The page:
Templeman figured that contacting bands in cities The Lillingtons wanted to play was the most effective route to getting a show: "I got to be buddies with Bill [Morrisette] from Scooby Don't who's in Dillinger Four now. I would just call him for shows in Minneapolis. Brian Peterson was a booker for the Fireside in Chicago. We ended up getting to know him pretty well. If Book Your Own Fuckin' Life hadn't been around, who knows how far we would've taken the band."
As Book Your Own Fuckin' Life entered the new millennium and the Internet’s endless booking alternatives came into clearer view, those in charge decided to cut the band listings out of print all together. The edition in 2002, which was again compiled by the Amoeba Collective, features a foreword directing all punks to the BYOFL website. With the band listings migrating online-only, the issue itself slimmed down to 101 pages (with way fewer ads). While Book Your Own Fuckin' Life still contained helpful lists of distributors, promoters, and labels, the fact that you could no longer flip to the South Dakota page to see what punk bands with very bad punk-band names are actually from South Dakota felt antithetical to its mission.
Eventually, the advent of MySpace in 2003, as well as the inevitable deluge of online music message boards spelled the end for the print copies of Book Your Own Fuckin' Life. The guide went totally online before inevitably dying its slow death. The site continued to be updated till 2011, which is exactly where it stayed updated until the www.byofl.org address went kaput altogether. And just like that, BYOFL had become a punk relic of a pre-internet age. But that didn't mean it had lost all of its value.
Hether Fortune—a solo artist who previously played in Wax Idols and White Lung—admits that though Book Your Own Fuckin' Life wasn't so much a part of her generation, she still found inspiration in its mission: "I grew up in rural Michigan—so for context the record store I went to in East Lansing called Flat, Black & Circular was like a 45-minute drive. I used to go there all the time as a teenager. One day there was an issue of Book Your Own Fuckin' Life from the 90s. It was massive. I started looking through it and remember being overwhelmed by how many options there were out there. Even if it was outdated, I was like, 'Oh wow, people really do this stuff. By themselves.'"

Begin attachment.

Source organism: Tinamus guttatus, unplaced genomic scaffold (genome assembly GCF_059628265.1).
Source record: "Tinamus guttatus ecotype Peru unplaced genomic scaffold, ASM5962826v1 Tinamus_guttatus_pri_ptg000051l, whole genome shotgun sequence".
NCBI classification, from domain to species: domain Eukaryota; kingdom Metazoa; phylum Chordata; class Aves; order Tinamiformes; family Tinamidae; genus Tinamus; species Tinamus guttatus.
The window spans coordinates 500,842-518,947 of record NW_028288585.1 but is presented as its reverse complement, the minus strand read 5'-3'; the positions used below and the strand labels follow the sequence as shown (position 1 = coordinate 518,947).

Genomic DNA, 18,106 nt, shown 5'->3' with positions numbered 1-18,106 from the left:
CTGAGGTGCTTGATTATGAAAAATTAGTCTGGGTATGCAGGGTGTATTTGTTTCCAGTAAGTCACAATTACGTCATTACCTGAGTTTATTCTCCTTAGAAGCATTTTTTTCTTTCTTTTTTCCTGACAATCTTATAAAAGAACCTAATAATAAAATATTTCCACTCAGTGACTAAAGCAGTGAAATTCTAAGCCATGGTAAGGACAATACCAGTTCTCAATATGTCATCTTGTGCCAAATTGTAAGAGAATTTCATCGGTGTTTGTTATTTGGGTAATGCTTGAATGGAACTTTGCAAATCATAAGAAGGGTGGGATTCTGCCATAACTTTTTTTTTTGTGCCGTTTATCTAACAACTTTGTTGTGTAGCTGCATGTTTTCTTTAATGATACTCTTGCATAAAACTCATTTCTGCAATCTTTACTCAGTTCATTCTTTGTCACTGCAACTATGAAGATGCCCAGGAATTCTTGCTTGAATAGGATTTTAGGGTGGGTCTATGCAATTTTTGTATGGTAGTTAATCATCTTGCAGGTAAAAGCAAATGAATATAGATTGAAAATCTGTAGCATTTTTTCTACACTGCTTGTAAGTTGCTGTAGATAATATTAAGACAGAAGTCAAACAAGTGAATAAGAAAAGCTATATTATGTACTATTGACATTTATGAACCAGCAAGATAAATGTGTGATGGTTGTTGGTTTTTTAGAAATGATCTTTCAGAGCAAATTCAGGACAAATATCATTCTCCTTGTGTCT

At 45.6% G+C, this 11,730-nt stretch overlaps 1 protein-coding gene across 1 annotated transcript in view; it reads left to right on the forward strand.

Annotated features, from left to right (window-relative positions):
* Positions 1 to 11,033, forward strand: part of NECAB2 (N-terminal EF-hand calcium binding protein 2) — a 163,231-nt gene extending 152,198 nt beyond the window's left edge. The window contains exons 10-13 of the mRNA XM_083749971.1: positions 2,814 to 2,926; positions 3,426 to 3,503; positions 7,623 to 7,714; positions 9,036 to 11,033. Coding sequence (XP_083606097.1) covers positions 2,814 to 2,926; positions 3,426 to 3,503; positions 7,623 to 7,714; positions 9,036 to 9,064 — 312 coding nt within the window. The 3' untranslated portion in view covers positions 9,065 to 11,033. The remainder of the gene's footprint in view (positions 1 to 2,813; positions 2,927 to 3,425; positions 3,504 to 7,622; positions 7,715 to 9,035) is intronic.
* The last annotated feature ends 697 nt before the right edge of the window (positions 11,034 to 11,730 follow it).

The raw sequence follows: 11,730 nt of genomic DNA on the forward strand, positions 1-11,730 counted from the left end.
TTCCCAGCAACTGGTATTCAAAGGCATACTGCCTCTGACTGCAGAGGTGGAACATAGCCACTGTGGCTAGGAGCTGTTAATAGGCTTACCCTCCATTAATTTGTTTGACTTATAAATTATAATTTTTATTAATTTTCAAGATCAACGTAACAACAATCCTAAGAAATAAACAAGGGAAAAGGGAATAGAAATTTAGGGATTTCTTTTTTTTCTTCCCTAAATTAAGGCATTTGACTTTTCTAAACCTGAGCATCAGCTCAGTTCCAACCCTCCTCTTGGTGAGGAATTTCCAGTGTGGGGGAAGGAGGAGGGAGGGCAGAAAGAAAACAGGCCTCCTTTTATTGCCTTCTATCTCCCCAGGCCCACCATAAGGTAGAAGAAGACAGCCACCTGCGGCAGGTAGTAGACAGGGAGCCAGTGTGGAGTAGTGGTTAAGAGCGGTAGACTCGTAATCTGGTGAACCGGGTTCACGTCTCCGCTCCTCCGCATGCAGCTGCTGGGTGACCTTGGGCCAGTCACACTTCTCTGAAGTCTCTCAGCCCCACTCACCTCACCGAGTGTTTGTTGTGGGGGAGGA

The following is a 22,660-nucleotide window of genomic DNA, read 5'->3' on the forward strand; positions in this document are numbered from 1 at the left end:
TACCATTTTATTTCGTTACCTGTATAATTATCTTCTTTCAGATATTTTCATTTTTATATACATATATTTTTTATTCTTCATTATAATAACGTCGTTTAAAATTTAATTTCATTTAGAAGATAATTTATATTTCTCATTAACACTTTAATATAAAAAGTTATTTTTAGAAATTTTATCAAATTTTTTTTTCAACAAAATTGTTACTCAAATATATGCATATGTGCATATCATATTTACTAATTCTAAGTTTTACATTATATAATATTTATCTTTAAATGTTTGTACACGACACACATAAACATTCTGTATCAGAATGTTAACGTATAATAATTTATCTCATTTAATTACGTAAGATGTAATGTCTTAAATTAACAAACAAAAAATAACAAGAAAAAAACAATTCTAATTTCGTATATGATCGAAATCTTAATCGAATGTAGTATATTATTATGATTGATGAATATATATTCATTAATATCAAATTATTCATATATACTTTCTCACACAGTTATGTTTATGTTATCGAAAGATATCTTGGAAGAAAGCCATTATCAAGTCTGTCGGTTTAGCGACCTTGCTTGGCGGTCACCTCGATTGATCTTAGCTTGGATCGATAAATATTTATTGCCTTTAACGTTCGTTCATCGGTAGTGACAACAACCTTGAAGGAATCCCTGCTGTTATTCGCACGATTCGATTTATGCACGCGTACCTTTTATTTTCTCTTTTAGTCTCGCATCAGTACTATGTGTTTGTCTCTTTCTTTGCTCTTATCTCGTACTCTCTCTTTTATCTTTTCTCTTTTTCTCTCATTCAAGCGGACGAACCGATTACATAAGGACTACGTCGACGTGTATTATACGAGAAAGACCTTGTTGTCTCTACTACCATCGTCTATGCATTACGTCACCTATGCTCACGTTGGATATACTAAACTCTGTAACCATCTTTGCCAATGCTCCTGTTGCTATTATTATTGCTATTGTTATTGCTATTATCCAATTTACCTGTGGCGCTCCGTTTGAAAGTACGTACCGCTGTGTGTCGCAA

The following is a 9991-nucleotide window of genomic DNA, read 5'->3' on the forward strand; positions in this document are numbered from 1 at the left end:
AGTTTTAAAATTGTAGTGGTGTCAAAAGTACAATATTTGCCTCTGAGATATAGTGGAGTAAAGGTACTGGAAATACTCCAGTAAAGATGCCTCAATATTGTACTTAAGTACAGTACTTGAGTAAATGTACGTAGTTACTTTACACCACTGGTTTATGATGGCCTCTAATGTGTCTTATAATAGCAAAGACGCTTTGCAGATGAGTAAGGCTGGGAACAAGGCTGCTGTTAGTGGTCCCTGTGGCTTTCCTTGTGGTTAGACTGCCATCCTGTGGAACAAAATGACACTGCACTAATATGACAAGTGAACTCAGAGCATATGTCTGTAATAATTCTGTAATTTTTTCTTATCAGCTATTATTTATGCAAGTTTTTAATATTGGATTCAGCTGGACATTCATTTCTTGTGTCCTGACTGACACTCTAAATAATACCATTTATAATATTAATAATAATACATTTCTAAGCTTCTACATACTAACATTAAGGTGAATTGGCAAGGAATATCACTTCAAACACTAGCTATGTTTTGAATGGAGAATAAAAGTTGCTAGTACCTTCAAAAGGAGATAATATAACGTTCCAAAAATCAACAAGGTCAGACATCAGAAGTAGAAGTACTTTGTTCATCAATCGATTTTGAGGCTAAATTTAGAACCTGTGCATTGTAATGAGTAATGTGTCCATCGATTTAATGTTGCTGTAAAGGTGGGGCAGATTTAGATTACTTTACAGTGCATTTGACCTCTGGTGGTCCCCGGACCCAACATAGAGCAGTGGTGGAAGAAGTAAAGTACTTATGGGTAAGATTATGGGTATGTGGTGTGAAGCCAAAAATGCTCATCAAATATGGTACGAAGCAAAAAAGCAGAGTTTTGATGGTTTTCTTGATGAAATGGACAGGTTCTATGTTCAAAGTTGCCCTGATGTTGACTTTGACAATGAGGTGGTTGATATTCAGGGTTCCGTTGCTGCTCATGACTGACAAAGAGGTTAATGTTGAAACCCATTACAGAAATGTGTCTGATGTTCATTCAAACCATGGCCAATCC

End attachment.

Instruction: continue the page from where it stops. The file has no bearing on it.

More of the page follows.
"I lived in the middle of nowhere. Actually nowhere. There was nothing to do other than hitch rides to shows two hours away in Detroit or sit on the internet," Fortune explains. "The idea had not yet occurred to me that I could create my own thing until I started seeing those zines and found out it was online. Then I was like, "Oh, that’s what you do. You create your own thing wherever you are, whatever you're doing, and that’s how you build a community.'"
So she booked a show 15 minutes from her house. It was 80s-themed and featured around eight bands. "I had drum-and-bass DJs, metalcore bands, emo bands. It was very ambitious." According to Fortune, it was also a wild success. Kids from her high school came because they were excited to have something to do nearby, and in the same way Laura Jane Grace was perfectly happy to travel to North Carolina to play five songs at the Pink House as one of seven bands on a bill, the bands Fortune booked through MySpace were no doubt equally stoked.
In 2019, the heyday of BYOFL feels far gone. Still, the systematic, almost patient approach with which it was compiled and utilized—whether that involved sifting through mailbags of unreadable postcard after unreadable postcard, or crushing your parents' long-distance bill by calling venue after venue in state after state—was nothing if not do-it-yourself. And that still matters to many.
"I definitely look back with rose-colored glasses at the charm of the pre-internet world and a lot of things that were so fun about discovery and personal connection that seemed to take that little bit of extra effort to make," says Ted Leo. "That world is probably not going to come around again. At the same time we still try to bring a lot of young bands out on tour. I talk to them and know what they’re like as people—and they don’t seem to lack something."
Similarly, Laura Jane Grace supported and embodied the spirit of the squats and punkhouses in her early Against Me! years, once noting in a song that the band’s "arenas are just basements and bookstores across an underground America."
"You'd just end up playing the most random places. Some kid’s house in Des Moines, Iowa. A room above a garage where teenage kids are literally throwing themselves through drywall. Everyone's out of their minds on something." she says. "And you’re like, 'How did we get here? Where are we going tomorrow?' You'd play your show, get to stay there, hang out, and drink malt liquor—then onto the next one. It was the best."
This article originally appeared on VICE US.